Q: Have you done anything in terms of online or virtual launches since the pandemic began? Have you attended or participated in others? How are you attempting to connect to the larger literary community?

I have to admit that I’ve hermited, hibernated, avoided. I find it incredibly hard to enjoy video meetings or events, even with people I love. There are so many beautiful events happening online, and I’ve been watching them from the sidelines and cheering and wishing I could feel more engaged. For now, for me, it’s more than enough that these events are bringing communities together for other people. After five months, I’ve started to come to terms with this. In some ways, it’s comforting – to give myself permission to hole up in my apartment and anonymously make and mail zines to people.

And I’ve been writing, too, in my own way. On the airplane home from an ill-fated March trip, which began when the pandemic was an interesting anecdote and ended with the world shutting down, I wrote a poem about Tolstoy and birth and apocalypse and office memos which wound up in a charitable anthology of pandemic poems. This month, I’m writing in tandem Heidi Greco and Sybilla Nash as part of The Decameron Writing Series, which is a lovely and strange project grounded in plague work like the original Decameron (how do we talk about it? how do we stay sane while avoiding it?), which is organized by Angela Caravan (who wrote one of the very first chapbooks I published with post ghost). It’s this kind of work and these kinds of connections that remind me that the world is still going on; we’re still able to connect to one another, to hold and comfort one another, even without zoom calls.

Q: Has the pandemic forced you to rethink anything in terms of production? Are there supplies or printers you haven’t access to during these times that have forced a shift in what and how you produce?

I’m lucky in that my production isn’t too complicated: every chapbook starts out as a single piece of paper, which I usually obtain using the photocopiers at Staples. I’m lucky that I live so close to Staples, and that the print shop remained open for curbside pickup even when the photocopiers were closed for the pandemic. This ran me into new issues (why are the margins so much wider when the print people print them for me? should I cut them of? how much is a paper cutter? god, why is a paper cutter so expensive?) but at the end of the day it wasn’t too difficult to manage. More difficult is finding motivation – not just to tend to the press, but to do anything. It’s a difficult time to find gentleness, but important, too. I’m grateful for my subscribers, who support me and support the work that I’m able to do with the press, and never get impatient when their shipments are days – or weeks – late. Everything is running on a different kind of time, right now. Patience is one of the most important kind of gifts we can give one another, and I’ve been given an embarrassment of riches from my subscribers, my writers, and everyone else in the community in these weird and trying times.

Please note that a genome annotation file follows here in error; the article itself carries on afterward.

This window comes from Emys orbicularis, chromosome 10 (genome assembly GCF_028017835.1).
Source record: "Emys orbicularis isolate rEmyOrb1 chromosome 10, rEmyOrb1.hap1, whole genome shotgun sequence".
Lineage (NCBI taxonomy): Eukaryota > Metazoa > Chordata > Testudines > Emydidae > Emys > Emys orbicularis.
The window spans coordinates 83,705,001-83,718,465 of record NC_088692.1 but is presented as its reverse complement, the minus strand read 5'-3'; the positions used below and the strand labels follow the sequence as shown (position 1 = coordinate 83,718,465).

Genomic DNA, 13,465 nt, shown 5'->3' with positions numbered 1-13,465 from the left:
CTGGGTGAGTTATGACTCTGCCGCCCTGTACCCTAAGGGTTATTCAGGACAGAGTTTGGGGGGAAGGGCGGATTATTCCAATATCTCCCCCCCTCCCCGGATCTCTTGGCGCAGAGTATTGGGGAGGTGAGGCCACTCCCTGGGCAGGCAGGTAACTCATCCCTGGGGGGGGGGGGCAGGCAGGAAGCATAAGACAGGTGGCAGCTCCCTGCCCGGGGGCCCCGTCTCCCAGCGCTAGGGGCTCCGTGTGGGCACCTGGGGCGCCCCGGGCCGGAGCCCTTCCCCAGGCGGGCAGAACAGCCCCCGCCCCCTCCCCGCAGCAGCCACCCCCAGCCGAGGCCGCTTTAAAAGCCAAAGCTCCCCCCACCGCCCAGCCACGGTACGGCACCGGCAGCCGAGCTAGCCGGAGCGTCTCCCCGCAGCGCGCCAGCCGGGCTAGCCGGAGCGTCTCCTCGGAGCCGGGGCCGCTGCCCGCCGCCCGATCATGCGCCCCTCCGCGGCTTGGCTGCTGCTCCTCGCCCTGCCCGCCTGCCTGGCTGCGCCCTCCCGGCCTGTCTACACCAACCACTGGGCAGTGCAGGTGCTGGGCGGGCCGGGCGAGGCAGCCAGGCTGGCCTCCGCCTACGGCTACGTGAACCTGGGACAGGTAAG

Q: What are your most recent publications? How might folk be able to order copies?

I just published three brand new chaps, which have been in the pipe for a while: Fishmongering with my mother-in-law, by Ashly Kim, and Augury of Ash, by Summer J. Hart.

Fishmongering is another kind of a love poem: an ode to an intergenerational and intercultural relationship, and the depth and breadth and surprising texture and detail of that relationship. It’s sweet but also sharp, and it could bone you like a fish – if it wanted to.

Augury of Ash is a strange and beautiful poem that feels like a dream and like an old-world fairy tale all at once. It feels, in some ways, like a list of omens – and the reader has to divine their own path out of the dark forest, the bird-filled nightmare, the strange shadows on the wall.

These and many others are available in the post ghost press Etsy shop!

Q: What are you working on now?

In no particular order, and as vaguely as possible: a set of poems about a dead dad, a set of poems that are really Venn diagrams, a set of poems about bitterness (although I already told you about that one, so it’s cheating), a chapbook from which the Seinfeld references have been exorcised, a deck of cards that is both a world-building device and a narrative in its own write, and a long collection of mountain-themed work which may or may not spell its own demise.